As a software developer, I create a lot of new projects that I end up dropping, and sometimes I feel that configuring a new project is a hassle and makes me lose interest. That happened to me with React as there are several libraries I install and configure whenever I create a new app, namely TypeScript, CRACO, ESLint, Prettier, Sass and Tailwind CSS. To solve this issue, I created a list of steps to set up a new React project with the help of create-react-app, which led me to a template repository I can reuse to kickstart a workspace.

andremonteiro95/react-template
Contribute to andremonteiro95/react-template development by creating an account on GitHub.

Creating a new React app

First steps first, let's create a new React app through create-react-app. Notice that I set the template flag to the TypeScript template; you can use any other template, or omit the flag to install the default JavaScript template.

# npm <= 6
npx create-react-app react-template --template typescript
# npm >= 7
npm exec -- create-react-app react-template --template typescript

Install CRACO

CRACO, or Create React App Configuration Override, is "an easy and comprehensible configuration layer for create-react-app". We will use this utility to configure ESLint and PostCSS, the latter to be able to use Tailwind CSS. Just install it using npm.

npm install @craco/craco

Following CRACO's instructions, "update the existing calls to react-scripts in the scripts section of your package.json file to use the craco CLI":

/* package.json */

"scripts": {
-   "start": "react-scripts start",
+   "start": "craco start",
-   "build": "react-scripts build",
+   "build": "craco build"
-   "test": "react-scripts test",
+   "test": "craco test"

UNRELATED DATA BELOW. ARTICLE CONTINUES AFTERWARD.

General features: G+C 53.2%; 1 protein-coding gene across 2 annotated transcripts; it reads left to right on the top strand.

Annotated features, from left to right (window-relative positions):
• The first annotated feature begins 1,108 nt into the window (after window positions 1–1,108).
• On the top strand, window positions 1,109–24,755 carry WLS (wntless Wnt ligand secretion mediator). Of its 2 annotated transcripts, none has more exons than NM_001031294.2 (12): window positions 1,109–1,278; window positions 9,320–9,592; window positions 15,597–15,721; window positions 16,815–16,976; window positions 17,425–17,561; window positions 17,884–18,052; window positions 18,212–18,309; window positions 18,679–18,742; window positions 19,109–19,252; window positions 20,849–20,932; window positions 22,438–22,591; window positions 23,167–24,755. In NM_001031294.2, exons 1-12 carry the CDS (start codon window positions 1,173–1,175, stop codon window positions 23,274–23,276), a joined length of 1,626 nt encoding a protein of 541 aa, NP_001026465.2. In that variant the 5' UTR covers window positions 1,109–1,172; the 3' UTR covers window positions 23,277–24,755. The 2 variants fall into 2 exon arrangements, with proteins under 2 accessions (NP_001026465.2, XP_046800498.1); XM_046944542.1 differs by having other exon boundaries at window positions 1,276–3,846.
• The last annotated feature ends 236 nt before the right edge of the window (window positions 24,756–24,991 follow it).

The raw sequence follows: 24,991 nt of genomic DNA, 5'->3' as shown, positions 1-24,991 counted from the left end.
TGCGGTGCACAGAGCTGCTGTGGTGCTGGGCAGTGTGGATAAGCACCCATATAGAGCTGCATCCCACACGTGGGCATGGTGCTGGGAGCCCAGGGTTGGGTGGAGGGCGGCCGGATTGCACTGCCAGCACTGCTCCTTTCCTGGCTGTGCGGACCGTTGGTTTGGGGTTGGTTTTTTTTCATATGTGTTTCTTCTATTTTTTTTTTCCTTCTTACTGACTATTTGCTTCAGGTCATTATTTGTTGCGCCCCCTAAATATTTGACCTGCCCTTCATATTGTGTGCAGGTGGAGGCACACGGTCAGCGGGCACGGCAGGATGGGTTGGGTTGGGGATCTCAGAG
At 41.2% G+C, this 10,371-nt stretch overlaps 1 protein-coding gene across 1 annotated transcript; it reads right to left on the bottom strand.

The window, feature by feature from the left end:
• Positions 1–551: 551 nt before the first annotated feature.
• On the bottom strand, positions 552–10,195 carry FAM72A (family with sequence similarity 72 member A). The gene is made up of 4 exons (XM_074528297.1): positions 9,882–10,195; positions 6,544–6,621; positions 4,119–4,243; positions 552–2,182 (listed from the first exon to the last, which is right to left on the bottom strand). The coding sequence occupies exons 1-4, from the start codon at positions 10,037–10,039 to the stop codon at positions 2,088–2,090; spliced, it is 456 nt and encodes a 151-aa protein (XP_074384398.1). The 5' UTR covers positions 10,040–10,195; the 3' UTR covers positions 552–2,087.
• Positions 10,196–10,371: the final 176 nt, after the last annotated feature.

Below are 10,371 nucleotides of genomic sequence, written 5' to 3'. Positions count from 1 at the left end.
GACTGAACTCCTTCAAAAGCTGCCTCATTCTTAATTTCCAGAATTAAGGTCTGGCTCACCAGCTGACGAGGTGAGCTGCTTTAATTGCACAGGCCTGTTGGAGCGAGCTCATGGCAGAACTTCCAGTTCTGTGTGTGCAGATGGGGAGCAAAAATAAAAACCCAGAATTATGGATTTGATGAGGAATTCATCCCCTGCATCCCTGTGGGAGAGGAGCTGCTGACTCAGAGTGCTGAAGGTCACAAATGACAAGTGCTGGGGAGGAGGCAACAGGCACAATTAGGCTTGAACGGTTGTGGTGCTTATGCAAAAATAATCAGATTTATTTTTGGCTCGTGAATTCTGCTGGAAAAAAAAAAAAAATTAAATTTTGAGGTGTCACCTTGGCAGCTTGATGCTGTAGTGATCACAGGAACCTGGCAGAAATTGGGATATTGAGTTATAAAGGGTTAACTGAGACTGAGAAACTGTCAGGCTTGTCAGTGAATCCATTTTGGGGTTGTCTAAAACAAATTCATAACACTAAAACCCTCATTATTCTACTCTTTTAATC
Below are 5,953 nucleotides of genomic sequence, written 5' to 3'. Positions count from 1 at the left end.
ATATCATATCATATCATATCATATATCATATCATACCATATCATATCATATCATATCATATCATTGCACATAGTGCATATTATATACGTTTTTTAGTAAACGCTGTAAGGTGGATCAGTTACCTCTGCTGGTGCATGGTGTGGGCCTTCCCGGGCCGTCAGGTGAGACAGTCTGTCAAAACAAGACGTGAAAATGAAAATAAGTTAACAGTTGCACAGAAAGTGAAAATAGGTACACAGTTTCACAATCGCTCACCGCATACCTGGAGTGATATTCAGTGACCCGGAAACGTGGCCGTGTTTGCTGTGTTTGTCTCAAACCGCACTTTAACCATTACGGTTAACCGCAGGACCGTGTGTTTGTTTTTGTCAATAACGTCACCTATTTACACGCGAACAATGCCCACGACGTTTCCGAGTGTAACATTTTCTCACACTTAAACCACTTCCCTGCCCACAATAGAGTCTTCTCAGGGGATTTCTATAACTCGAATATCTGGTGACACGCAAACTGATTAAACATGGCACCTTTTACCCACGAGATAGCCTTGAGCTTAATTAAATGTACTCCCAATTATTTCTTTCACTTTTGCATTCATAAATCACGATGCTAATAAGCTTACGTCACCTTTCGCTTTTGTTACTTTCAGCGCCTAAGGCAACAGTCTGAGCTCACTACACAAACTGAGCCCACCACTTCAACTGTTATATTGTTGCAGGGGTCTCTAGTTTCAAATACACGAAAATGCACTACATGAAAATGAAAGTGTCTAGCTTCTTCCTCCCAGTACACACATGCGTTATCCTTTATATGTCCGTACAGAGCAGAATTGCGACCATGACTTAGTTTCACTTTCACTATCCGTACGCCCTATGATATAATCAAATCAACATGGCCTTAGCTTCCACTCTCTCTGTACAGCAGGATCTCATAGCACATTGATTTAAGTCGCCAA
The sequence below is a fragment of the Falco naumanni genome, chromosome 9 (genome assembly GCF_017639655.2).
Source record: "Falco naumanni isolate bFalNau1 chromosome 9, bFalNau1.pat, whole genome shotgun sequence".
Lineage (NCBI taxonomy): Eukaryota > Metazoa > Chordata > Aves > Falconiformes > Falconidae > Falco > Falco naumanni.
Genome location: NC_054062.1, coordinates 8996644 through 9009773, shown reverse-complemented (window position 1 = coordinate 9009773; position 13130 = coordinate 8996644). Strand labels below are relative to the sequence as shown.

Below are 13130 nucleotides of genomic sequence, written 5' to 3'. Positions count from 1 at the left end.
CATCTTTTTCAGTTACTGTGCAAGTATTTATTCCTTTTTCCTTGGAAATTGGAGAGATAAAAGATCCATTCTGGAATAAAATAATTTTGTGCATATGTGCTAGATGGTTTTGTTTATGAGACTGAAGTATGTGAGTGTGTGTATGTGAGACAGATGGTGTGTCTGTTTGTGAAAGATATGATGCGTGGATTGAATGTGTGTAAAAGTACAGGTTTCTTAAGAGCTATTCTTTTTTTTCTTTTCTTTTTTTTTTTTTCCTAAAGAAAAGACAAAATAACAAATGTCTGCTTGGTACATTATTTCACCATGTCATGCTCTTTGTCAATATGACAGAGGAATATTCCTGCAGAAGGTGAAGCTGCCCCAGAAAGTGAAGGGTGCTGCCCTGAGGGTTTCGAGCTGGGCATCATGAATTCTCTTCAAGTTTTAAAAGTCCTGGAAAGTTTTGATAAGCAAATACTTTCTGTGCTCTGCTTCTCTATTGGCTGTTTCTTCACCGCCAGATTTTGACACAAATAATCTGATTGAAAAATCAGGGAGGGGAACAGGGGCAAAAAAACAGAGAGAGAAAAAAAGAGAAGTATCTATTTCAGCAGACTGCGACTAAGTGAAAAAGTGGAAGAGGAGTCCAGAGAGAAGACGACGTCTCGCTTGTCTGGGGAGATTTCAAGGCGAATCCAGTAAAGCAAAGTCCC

}

Let's create a CRACO config file, craco.config.js. It will be empty for now, we will soon add to it.

// craco.config.js

module.exports = {};

Adding ESLint rules

React projects created through create-react-app come with an ESLint configuration by default. However, I think it is not enough as I am a fan of opinionated environments (that's one of the reasons I like Angular and NestJS).

One of the most famous set of rules for React development is the Airbnb configuration which enforces Airbnb's JavaScript style guide. There is a community package that brings TypeScript support to this configuration: eslint-config-airbnb-typescript. Start by installing it as a dev dependency.

npm install eslint-config-airbnb-typescript --save-dev

Then, we have to install some plugins for it to work. There is a limitation with ESLint, see RFC and progress for more information.

npm install [email protected]^2.22.0 [email protected]^6.3.1 [email protected]^7.20.3 [email protected]^4.0.8 @typescript-eslint/[email protected]^4.4.1 --save-dev

If you are having issues installing it using npm >= 7 because of npm not being able to resolve the dependency tree, just add the flag --legacy-peer-deps to the command - it will ensure the peer dependencies are not installed automatically.

Now, create an ESLint configuration file, .eslintrc.js, and add the following content to it:

// .eslintrc.js

module.exports = {
  env: {
    browser: true,
    es2021: true,
  },
  extends: [
    'plugin:react/recommended',
    'airbnb-typescript',
  ],
  parser: '@typescript-eslint/parser',
  parserOptions: {
    ecmaFeatures: {
      jsx: true,
    },
    ecmaVersion: 12,
    project: './tsconfig.json',
    sourceType: 'module',
  },
  plugins: ['react', '@typescript-eslint']
};

Let's not forget to point the CRACO configuration file to our ESLint configuration file.

// craco.config.js

const { ESLINT_MODES } = require('@craco/craco');

module.exports = {
  eslint: {
    mode: ESLINT_MODES.file,
  },
};